Creating Incentives for Investments in Lands and Waters
Reforms to America’s tax policy can help incentivize investments in conservation while continuing to support the nation’s charities.
In light of recently enacted tax legislation, The Nature Conservancy (TNC)—based on its long history of involvement in tax policy changes to support conservation—encourages Congress to consider several proposals to help advance conservation initiatives, maintain the integrity of conservation incentives and support the charitable sector.
TNC helped secure the original federal income tax deduction and IRS regulations for conservation easements, as well as the enhanced tax deductions for such gifts enacted more recently. In addition, TNC worked to secure federal estate tax relief for landowners who place easements on their property.
TNC has also helped a number of states enact state tax credits for conservation activities. Finally, TNC helped get tax incentives enacted in other countries that advanced conservation.
What Can Change
Key tax proposals to encourage land and water conservation:
The Nature Conservancy's Conservation Tax Proposals in Detail
Increase the universal charitable income tax deduction available to all taxpayers. A broad, diverse coalition of charities has been working with Congress to enact the so-called “universal charitable deduction,” or an “above-the-line deduction” to give all taxpayers an incentive for charitable giving. The number of taxpayers able to itemize charitable deductions has declined significantly, especially after the enactment of the Tax Cuts and Jobs Act at the end of 2017. Fortunately, a universal charitable tax deduction was included in the Coronavirus Aid, Relief and Economic Security Act of 2020. This provision (in S. 748 – Section 2204) will increase charitable giving through a relatively modest above-the-line deduction of up to $300 for charitable contributions of cash regardless of whether the individual elects to itemize deductions for tax years beginning after Dec. 31, 2019. The charitable sector will be working to increase the $300 cap to a higher, more meaningful contribution amount in the next coronavirus response bill or in other upcoming legislation.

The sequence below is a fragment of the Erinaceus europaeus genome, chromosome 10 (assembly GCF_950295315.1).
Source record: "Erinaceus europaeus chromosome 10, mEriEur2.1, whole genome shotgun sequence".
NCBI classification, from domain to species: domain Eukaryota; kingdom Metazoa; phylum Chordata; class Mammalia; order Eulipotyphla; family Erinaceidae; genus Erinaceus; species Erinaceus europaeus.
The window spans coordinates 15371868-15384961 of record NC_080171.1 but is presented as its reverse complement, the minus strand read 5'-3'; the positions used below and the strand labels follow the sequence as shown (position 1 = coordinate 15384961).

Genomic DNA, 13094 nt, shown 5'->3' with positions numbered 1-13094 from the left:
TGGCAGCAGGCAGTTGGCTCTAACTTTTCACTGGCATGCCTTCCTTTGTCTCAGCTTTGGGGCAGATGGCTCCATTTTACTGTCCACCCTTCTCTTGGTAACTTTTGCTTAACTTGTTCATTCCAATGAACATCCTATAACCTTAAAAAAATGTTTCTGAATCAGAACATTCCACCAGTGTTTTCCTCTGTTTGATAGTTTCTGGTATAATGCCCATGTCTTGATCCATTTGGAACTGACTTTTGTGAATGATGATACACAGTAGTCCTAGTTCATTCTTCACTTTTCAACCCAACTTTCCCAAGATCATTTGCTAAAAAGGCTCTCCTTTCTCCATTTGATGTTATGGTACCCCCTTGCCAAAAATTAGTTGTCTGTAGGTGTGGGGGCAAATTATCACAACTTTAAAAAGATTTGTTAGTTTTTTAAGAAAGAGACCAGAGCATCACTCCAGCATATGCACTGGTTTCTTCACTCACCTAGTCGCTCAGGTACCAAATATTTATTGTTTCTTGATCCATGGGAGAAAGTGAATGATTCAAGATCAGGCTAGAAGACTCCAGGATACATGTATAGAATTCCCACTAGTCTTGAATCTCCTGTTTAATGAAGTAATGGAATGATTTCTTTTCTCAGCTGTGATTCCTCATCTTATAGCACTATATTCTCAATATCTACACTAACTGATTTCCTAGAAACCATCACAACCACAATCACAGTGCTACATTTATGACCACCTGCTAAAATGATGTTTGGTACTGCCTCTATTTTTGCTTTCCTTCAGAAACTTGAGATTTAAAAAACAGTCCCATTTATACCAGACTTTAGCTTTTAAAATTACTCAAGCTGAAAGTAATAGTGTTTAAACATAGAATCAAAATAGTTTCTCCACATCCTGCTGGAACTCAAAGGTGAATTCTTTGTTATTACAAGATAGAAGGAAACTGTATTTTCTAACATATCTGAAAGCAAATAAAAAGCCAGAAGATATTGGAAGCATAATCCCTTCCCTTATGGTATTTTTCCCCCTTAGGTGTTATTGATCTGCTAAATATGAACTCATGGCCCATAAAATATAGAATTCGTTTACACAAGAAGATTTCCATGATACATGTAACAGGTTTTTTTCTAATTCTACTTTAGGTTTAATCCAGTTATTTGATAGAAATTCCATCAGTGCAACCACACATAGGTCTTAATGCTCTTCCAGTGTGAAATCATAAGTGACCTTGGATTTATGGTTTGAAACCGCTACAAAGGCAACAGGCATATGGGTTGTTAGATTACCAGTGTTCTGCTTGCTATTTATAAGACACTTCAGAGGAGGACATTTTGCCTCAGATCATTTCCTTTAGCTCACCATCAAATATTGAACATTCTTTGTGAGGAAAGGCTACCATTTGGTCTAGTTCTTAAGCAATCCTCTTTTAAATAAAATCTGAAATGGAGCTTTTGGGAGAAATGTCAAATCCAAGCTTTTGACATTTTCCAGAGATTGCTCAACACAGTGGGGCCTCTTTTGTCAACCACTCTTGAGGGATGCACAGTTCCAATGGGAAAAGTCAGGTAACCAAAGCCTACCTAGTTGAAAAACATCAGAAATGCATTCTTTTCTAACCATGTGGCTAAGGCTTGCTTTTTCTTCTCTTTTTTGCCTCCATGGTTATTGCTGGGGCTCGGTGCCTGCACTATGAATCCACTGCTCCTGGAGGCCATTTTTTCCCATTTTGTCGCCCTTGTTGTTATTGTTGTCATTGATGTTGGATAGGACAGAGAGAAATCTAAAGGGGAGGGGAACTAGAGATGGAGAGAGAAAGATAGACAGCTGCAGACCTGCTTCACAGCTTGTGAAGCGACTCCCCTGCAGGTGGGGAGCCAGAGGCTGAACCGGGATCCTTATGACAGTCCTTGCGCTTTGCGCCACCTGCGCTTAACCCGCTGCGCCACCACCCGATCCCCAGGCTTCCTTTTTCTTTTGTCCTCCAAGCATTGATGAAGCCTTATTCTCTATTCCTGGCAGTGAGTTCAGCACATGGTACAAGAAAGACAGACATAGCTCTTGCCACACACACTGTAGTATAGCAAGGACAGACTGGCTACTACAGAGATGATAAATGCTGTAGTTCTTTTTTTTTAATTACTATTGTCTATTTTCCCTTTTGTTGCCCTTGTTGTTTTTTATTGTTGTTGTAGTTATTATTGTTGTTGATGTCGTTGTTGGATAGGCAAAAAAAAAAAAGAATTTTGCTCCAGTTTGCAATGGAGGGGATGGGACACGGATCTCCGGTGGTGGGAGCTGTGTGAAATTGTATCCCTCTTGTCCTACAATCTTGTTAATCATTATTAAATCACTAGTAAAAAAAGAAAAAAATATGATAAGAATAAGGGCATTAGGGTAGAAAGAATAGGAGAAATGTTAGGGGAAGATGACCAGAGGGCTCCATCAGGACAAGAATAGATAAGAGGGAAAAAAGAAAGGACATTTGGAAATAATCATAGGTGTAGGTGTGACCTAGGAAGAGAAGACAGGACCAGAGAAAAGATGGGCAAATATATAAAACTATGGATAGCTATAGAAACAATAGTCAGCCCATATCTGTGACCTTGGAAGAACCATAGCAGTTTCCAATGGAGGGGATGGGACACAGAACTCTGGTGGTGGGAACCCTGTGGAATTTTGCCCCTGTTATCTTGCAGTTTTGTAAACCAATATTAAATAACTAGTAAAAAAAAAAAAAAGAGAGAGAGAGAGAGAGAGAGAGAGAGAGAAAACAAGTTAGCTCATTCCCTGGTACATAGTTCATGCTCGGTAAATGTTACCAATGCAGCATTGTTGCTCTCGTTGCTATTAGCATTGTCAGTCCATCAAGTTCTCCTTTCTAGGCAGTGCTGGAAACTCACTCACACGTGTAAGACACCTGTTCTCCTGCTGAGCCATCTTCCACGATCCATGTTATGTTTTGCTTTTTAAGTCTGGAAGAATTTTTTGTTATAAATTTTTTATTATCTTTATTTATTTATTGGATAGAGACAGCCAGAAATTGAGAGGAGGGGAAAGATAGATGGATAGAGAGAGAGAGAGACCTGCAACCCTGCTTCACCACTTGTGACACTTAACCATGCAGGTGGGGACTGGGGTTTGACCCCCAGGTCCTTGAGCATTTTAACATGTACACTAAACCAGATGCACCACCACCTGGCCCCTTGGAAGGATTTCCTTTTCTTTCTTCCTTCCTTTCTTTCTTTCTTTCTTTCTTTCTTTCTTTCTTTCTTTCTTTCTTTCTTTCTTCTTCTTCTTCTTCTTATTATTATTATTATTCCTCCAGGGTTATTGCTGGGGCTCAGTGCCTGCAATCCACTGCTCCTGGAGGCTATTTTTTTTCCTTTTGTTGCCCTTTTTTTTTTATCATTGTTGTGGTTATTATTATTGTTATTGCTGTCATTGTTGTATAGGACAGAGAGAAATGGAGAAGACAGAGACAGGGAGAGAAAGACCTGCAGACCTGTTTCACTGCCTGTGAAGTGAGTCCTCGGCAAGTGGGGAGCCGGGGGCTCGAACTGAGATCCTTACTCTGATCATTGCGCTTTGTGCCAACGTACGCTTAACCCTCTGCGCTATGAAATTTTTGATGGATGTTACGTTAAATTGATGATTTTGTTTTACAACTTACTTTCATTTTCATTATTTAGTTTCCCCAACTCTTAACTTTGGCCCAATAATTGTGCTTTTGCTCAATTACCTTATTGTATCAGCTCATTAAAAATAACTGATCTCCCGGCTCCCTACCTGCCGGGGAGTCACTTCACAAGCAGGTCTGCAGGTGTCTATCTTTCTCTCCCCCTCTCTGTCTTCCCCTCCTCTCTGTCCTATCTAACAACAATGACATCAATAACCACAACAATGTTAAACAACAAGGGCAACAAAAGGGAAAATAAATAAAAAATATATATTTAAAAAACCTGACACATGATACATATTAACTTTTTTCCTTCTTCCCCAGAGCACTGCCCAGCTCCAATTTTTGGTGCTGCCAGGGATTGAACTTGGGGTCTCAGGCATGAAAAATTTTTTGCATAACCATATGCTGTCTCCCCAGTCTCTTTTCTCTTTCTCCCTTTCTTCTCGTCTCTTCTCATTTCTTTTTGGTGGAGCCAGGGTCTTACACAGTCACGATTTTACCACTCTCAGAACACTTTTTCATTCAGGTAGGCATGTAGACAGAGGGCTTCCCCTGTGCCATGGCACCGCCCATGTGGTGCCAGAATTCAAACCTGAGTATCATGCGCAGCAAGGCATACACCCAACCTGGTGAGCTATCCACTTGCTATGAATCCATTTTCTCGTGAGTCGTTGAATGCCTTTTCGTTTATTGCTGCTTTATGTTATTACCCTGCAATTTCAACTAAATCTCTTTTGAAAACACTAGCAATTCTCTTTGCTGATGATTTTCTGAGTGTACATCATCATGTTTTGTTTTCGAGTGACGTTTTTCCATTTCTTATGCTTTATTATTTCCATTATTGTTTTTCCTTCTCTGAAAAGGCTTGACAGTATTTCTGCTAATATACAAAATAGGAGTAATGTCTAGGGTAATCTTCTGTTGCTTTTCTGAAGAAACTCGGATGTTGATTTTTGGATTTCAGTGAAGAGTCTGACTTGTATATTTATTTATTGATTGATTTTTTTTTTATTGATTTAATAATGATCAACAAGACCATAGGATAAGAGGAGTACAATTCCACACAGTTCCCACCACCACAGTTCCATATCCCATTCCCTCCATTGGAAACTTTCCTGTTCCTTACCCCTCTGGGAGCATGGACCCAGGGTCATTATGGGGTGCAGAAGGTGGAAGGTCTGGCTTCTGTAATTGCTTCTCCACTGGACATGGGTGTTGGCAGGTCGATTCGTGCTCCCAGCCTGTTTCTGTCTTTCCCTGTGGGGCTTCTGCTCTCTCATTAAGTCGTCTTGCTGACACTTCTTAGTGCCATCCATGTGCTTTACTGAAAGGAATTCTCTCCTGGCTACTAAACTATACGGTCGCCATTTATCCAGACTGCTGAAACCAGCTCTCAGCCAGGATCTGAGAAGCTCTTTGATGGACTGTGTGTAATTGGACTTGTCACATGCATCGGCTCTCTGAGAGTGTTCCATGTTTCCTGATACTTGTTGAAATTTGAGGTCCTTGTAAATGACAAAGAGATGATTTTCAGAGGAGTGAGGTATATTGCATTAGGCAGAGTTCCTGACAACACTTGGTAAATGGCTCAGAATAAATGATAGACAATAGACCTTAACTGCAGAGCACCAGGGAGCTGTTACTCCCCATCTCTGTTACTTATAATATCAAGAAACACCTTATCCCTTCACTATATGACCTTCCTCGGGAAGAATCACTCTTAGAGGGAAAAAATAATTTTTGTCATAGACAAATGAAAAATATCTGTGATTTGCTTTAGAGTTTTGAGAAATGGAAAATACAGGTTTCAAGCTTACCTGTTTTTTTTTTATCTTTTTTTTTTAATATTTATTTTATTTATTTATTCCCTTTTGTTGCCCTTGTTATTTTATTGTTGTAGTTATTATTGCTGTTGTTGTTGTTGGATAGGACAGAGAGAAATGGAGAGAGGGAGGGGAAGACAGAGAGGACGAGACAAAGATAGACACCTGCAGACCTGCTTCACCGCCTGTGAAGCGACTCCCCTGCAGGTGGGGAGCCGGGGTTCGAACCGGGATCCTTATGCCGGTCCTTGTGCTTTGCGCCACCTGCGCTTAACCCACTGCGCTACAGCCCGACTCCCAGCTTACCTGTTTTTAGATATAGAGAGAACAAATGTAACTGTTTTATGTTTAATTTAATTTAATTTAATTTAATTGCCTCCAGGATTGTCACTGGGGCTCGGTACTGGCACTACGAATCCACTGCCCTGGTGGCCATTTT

Create a conservation capital gains incentive. This proposal allows land-rich, cash-poor landowners to realize a greater net return after taxes from a sale of land or the sale of an easement for conservation purposes than from a sale for other purposes. The proposal would enable conservation organizations and agencies purchasing land or easements for conservation to stretch available dollars for such purchases by using this new proposed tax provision and the “bargain-sale” provisions currently in the tax code. (In 2016, for example, nearly $4.4 billion was authorized by voters to be invested in nature-based solutions and activities, with 18 of 20 ballot initiatives at the local and state levels passing.) The proposal would allow landowners who sell land or an easement for conservation purposes to eliminate the otherwise taxable capital gain from being subject to the federal capital gains tax and, thus, to keep more of the sales proceeds.